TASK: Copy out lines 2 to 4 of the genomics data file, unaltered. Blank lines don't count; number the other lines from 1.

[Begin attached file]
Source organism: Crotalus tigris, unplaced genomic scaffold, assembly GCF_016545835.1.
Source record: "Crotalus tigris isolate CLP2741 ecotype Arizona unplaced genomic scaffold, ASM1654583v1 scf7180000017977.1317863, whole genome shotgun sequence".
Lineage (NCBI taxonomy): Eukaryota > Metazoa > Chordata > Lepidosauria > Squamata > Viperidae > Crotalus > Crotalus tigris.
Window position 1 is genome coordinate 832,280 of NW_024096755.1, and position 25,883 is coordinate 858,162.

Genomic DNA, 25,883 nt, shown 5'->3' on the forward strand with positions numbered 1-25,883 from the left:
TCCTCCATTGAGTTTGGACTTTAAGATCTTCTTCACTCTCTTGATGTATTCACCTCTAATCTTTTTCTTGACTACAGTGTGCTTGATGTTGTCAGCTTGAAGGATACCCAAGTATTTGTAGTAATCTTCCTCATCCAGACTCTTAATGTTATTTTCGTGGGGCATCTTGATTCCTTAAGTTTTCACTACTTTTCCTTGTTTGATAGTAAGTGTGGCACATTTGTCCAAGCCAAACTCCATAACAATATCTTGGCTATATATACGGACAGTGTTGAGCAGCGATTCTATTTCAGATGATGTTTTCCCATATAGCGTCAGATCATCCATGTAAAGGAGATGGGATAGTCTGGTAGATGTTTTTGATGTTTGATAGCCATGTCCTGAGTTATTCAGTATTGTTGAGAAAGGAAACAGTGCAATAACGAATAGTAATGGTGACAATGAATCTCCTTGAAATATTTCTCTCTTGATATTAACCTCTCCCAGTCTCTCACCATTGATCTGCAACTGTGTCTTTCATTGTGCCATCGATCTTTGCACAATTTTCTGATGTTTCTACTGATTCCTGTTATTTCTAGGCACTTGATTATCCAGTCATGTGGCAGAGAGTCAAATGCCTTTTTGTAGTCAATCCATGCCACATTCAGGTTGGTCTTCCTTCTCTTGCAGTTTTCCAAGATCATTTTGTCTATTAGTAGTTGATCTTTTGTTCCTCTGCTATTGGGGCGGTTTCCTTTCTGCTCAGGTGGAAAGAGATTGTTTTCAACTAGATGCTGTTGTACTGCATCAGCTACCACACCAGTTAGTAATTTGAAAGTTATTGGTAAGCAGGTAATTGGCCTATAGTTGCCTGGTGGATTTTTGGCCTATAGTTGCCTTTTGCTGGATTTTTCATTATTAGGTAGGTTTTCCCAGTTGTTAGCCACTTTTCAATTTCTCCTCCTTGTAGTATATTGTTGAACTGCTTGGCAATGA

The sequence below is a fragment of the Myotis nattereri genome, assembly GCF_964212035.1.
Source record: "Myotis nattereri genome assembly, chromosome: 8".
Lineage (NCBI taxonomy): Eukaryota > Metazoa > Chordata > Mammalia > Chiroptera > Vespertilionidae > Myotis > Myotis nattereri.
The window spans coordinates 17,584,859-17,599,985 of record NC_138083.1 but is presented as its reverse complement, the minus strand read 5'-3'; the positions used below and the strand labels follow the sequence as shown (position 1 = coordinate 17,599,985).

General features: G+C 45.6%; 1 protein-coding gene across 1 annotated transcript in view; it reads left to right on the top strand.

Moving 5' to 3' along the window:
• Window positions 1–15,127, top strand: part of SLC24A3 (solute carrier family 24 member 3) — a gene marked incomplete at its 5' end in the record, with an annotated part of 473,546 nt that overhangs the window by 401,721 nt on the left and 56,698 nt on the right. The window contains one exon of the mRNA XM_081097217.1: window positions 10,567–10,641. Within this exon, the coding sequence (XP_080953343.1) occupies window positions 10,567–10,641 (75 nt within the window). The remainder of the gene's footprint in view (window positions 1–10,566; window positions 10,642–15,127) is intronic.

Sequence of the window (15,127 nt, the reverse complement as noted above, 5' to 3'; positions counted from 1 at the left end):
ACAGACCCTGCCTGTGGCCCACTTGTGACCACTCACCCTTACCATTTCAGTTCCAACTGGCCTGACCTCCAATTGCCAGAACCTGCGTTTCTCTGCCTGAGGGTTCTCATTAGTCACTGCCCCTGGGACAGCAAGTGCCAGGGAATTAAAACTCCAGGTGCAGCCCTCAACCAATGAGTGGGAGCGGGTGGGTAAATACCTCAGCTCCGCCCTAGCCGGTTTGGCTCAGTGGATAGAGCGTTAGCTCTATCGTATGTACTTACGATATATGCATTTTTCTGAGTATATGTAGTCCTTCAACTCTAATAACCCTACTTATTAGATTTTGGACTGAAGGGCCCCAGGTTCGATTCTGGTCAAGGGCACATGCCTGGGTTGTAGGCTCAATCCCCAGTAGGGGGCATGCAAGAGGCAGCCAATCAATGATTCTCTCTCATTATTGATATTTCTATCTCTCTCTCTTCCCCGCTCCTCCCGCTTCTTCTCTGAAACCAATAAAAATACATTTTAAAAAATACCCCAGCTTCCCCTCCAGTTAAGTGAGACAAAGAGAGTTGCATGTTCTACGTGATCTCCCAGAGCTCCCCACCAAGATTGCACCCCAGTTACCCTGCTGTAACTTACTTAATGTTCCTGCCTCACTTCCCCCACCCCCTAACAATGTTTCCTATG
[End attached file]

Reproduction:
Source record: "Crotalus tigris isolate CLP2741 ecotype Arizona unplaced genomic scaffold, ASM1654583v1 scf7180000017977.1317863, whole genome shotgun sequence".
Lineage (NCBI taxonomy): Eukaryota > Metazoa > Chordata > Lepidosauria > Squamata > Viperidae > Crotalus > Crotalus tigris.
Window position 1 is genome coordinate 832,280 of NW_024096755.1, and position 25,883 is coordinate 858,162.